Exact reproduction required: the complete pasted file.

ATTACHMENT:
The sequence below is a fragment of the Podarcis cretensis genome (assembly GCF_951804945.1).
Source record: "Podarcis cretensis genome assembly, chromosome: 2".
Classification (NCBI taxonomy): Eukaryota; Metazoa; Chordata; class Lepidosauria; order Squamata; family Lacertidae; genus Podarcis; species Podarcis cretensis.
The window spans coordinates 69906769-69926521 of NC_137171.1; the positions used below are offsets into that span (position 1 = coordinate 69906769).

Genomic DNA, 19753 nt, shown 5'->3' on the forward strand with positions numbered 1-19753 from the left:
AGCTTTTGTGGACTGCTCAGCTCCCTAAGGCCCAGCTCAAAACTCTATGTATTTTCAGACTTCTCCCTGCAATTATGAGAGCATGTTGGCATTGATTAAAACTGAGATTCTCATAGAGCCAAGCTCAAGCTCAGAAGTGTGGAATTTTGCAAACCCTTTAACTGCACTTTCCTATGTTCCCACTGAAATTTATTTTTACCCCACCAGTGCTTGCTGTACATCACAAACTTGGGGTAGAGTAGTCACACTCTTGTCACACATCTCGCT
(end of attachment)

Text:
The sequence below is a fragment of the Podarcis cretensis genome (assembly GCF_951804945.1).
Source record: "Podarcis cretensis genome assembly, chromosome: 2".
Classification (NCBI taxonomy): Eukaryota; Metazoa; Chordata; class Lepidosauria; order Squamata; family Lacertidae; genus Podarcis; species Podarcis cretensis.
The window spans coordinates 69906769-69926521 of NC_137171.1; the positions used below are offsets into that span (position 1 = coordinate 69906769).

Genomic DNA, 19753 nt, shown 5'->3' on the forward strand with positions numbered 1-19753 from the left:
AGCTTTTGTGGACTGCTCAGCTCCCTAAGGCCCAGCTCAAAACTCTATGTATTTTCAGACTTCTCCCTGCAATTATGAGAGCATGTTGGCATTGATTAAAACTGAGATTCTCATAGAGCCAAGCTCAAGCTCAGAAGTGTGGAATTTTGCAAACCCTTTAACTGCACTTTCCTATGTTCCCACTGAAATTTATTTTTACCCCACCAGTGCTTGCTGTACATCACAAACTTGGGGTAGAGTAGTCACACTCTTGTCACACATCTCGCT